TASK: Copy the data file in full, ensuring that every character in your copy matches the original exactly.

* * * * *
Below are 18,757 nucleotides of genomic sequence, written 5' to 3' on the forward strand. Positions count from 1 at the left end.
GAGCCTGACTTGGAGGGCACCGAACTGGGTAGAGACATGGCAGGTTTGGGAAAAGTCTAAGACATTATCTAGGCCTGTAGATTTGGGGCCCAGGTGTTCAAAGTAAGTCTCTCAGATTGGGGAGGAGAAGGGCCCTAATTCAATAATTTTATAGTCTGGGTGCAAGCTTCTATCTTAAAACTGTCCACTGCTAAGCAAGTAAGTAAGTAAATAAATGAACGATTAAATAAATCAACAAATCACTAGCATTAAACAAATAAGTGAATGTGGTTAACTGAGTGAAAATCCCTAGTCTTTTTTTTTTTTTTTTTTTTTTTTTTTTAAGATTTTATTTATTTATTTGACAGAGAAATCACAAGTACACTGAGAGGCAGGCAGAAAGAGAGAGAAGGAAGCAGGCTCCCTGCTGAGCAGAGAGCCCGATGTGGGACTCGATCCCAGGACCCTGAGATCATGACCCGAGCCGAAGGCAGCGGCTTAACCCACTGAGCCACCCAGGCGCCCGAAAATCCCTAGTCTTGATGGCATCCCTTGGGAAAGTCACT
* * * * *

Below are 18,757 nucleotides of genomic sequence, written 5' to 3' on the forward strand. Positions count from 1 at the left end.
GAGCCTGACTTGGAGGGCACCGAACTGGGTAGAGACATGGCAGGTTTGGGAAAAGTCTAAGACATTATCTAGGCCTGTAGATTTGGGGCCCAGGTGTTCAAAGTAAGTCTCTCAGATTGGGGAGGAGAAGGGCCCTAATTCAATAATTTTATAGTCTGGGTGCAAGCTTCTATCTTAAAACTGTCCACTGCTAAGCAAGTAAGTAAGTAAATAAATGAACGATTAAATAAATCAACAAATCACTAGCATTAAACAAATAAGTGAATGTGGTTAACTGAGTGAAAATCCCTAGTCTTTTTTTTTTTTTTTTTTTTTTTTTTTTAAGATTTTATTTATTTATTTGACAGAGAAATCACAAGTACACTGAGAGGCAGGCAGAAAGAGAGAGAAGGAAGCAGGCTCCCTGCTGAGCAGAGAGCCCGATGTGGGACTCGATCCCAGGACCCTGAGATCATGACCCGAGCCGAAGGCAGCGGCTTAACCCACTGAGCCACCCAGGCGCCCGAAAATCCCTAGTCTTGATGGCATCCCTTGGGAAAGTCACT